This course is primarily a training ground to give students a personal toolkit to identify and interpret the various kinds of provenance evidence found in books before 1900.  Interest in historical book ownership and what we can learn from individual copies and whole libraries has been steadily growing in recent years, among librarians, scholars and collectors, and more effort is being put into recording it in catalogues. 

The course will cover different manifestations of provenance – inscriptions, bookplates and book labels, armorials and other evidence from bindings – and include practical sessions on palaeography and reference sources. 

Teaching will be supplemented with exercises and opportunities to see examples drawn from the Senate House collections. Although the focus will be on practical and factual learning to take away, some time will be devoted to the theoretical and interpretative book historical context within which provenance evidence is of value.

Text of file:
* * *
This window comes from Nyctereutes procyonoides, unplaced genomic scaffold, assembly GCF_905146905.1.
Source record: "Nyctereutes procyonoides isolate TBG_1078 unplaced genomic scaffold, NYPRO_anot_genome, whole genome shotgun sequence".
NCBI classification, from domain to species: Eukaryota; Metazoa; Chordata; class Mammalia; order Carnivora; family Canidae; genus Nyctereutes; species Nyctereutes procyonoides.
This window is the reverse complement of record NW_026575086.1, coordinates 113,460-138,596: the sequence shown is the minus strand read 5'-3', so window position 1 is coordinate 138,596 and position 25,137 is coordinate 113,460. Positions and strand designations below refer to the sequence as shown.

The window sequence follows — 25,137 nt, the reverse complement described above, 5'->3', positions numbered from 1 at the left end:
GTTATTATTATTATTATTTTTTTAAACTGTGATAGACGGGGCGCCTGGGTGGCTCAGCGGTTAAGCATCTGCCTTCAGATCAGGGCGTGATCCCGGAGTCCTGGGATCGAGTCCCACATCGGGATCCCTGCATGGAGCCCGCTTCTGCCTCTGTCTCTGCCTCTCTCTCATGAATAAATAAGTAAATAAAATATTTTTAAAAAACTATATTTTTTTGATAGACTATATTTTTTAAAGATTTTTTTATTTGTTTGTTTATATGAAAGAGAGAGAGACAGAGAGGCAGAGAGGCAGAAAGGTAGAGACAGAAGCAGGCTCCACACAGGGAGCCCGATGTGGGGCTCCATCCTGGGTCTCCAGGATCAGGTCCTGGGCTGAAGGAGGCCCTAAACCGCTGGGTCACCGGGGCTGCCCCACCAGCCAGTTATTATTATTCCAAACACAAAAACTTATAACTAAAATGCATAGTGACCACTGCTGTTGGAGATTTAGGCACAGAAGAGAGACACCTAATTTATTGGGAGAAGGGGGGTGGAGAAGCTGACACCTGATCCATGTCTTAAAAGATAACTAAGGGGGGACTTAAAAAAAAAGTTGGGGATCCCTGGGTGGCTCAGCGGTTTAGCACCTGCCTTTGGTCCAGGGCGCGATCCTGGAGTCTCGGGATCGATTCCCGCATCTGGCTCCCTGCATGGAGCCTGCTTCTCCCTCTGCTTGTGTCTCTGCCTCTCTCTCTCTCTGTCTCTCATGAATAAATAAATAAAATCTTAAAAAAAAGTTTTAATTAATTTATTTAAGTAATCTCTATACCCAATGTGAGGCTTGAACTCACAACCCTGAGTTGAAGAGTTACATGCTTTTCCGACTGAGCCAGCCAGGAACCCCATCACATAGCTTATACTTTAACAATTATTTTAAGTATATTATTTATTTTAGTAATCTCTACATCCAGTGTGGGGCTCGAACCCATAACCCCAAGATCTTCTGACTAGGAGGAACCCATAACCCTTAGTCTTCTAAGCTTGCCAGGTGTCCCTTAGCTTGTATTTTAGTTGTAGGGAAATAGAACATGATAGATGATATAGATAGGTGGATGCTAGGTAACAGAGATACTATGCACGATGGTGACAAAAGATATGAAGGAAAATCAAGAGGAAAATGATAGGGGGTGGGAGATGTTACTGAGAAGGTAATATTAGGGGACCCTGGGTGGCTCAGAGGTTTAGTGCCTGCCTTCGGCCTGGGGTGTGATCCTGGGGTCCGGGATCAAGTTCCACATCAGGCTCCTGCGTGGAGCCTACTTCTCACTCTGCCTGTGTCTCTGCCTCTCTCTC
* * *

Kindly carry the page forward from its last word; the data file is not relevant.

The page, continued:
Additional Information

  • D. Pearson, Provenance research in book history: a handbook, (British Library/Oak Knoll, 1994, reprinted, with a new introduction, 1998).
  • D. Pearson, Books as history. Revised Edition. (British Library/Oak Knoll, 2013). 
  • D. Finkelstein and A. McCleery, Aintroduction to book history. (Routledge, 2005).
  • Joseph A. Dane, What is a book? The study of early printed books. (University of Notre Dame Press, 2012).
  • S. A. Baron, The reader revealed. (University of Washington Press, 2001).
  • W. Sherman, Used books. (University of Pennsylvania Press, 2008).
  • R. Stoddard, “Looking at marks in books.”  Gazette of the Grolier Club ns 51 (2000), 27-47.


This course will take place in the Seng Tee Lee Room, Senate House Library.

Course convenor